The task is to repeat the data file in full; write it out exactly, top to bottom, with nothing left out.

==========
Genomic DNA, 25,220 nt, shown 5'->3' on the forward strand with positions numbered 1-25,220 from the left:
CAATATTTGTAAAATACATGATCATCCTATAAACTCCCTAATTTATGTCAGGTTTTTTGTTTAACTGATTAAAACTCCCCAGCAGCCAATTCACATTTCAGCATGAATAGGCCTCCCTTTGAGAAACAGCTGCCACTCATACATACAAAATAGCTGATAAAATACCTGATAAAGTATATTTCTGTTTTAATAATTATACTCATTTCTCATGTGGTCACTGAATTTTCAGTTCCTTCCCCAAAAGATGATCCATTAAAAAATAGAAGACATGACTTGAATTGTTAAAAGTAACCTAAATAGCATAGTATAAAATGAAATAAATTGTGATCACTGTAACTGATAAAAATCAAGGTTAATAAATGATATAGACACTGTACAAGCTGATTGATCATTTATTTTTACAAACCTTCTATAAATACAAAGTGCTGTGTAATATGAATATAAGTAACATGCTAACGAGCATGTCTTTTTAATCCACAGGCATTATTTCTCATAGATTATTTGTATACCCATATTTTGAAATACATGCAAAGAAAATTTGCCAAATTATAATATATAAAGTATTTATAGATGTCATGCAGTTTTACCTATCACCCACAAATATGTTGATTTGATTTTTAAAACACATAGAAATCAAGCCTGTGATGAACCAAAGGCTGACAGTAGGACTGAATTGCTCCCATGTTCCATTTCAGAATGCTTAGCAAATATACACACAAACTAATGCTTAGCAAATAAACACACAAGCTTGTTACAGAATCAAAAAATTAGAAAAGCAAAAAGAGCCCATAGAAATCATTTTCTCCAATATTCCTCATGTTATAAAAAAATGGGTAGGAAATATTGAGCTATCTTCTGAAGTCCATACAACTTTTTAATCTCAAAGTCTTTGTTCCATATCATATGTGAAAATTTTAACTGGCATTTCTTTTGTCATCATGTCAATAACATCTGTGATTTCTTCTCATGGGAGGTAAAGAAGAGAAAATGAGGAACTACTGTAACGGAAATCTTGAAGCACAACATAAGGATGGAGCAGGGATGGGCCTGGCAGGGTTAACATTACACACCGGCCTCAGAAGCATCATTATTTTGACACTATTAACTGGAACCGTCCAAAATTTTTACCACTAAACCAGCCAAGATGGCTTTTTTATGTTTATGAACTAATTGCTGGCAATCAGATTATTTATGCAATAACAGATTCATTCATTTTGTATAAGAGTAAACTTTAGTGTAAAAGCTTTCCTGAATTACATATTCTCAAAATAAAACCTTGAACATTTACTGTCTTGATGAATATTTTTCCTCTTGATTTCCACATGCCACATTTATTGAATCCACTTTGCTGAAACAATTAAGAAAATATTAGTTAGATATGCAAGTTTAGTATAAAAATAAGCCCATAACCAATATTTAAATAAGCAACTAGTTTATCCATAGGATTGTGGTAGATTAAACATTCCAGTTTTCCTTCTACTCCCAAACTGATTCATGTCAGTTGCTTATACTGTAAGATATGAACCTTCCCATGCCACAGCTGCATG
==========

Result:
Genomic DNA, 25,220 nt, shown 5'->3' on the forward strand with positions numbered 1-25,220 from the left:
CAATATTTGTAAAATACATGATCATCCTATAAACTCCCTAATTTATGTCAGGTTTTTTGTTTAACTGATTAAAACTCCCCAGCAGCCAATTCACATTTCAGCATGAATAGGCCTCCCTTTGAGAAACAGCTGCCACTCATACATACAAAATAGCTGATAAAATACCTGATAAAGTATATTTCTGTTTTAATAATTATACTCATTTCTCATGTGGTCACTGAATTTTCAGTTCCTTCCCCAAAAGATGATCCATTAAAAAATAGAAGACATGACTTGAATTGTTAAAAGTAACCTAAATAGCATAGTATAAAATGAAATAAATTGTGATCACTGTAACTGATAAAAATCAAGGTTAATAAATGATATAGACACTGTACAAGCTGATTGATCATTTATTTTTACAAACCTTCTATAAATACAAAGTGCTGTGTAATATGAATATAAGTAACATGCTAACGAGCATGTCTTTTTAATCCACAGGCATTATTTCTCATAGATTATTTGTATACCCATATTTTGAAATACATGCAAAGAAAATTTGCCAAATTATAATATATAAAGTATTTATAGATGTCATGCAGTTTTACCTATCACCCACAAATATGTTGATTTGATTTTTAAAACACATAGAAATCAAGCCTGTGATGAACCAAAGGCTGACAGTAGGACTGAATTGCTCCCATGTTCCATTTCAGAATGCTTAGCAAATATACACACAAACTAATGCTTAGCAAATAAACACACAAGCTTGTTACAGAATCAAAAAATTAGAAAAGCAAAAAGAGCCCATAGAAATCATTTTCTCCAATATTCCTCATGTTATAAAAAAATGGGTAGGAAATATTGAGCTATCTTCTGAAGTCCATACAACTTTTTAATCTCAAAGTCTTTGTTCCATATCATATGTGAAAATTTTAACTGGCATTTCTTTTGTCATCATGTCAATAACATCTGTGATTTCTTCTCATGGGAGGTAAAGAAGAGAAAATGAGGAACTACTGTAACGGAAATCTTGAAGCACAACATAAGGATGGAGCAGGGATGGGCCTGGCAGGGTTAACATTACACACCGGCCTCAGAAGCATCATTATTTTGACACTATTAACTGGAACCGTCCAAAATTTTTACCACTAAACCAGCCAAGATGGCTTTTTTATGTTTATGAACTAATTGCTGGCAATCAGATTATTTATGCAATAACAGATTCATTCATTTTGTATAAGAGTAAACTTTAGTGTAAAAGCTTTCCTGAATTACATATTCTCAAAATAAAACCTTGAACATTTACTGTCTTGATGAATATTTTTCCTCTTGATTTCCACATGCCACATTTATTGAATCCACTTTGCTGAAACAATTAAGAAAATATTAGTTAGATATGCAAGTTTAGTATAAAAATAAGCCCATAACCAATATTTAAATAAGCAACTAGTTTATCCATAGGATTGTGGTAGATTAAACATTCCAGTTTTCCTTCTACTCCCAAACTGATTCATGTCAGTTGCTTATACTGTAAGATATGAACCTTCCCATGCCACAGCTGCATG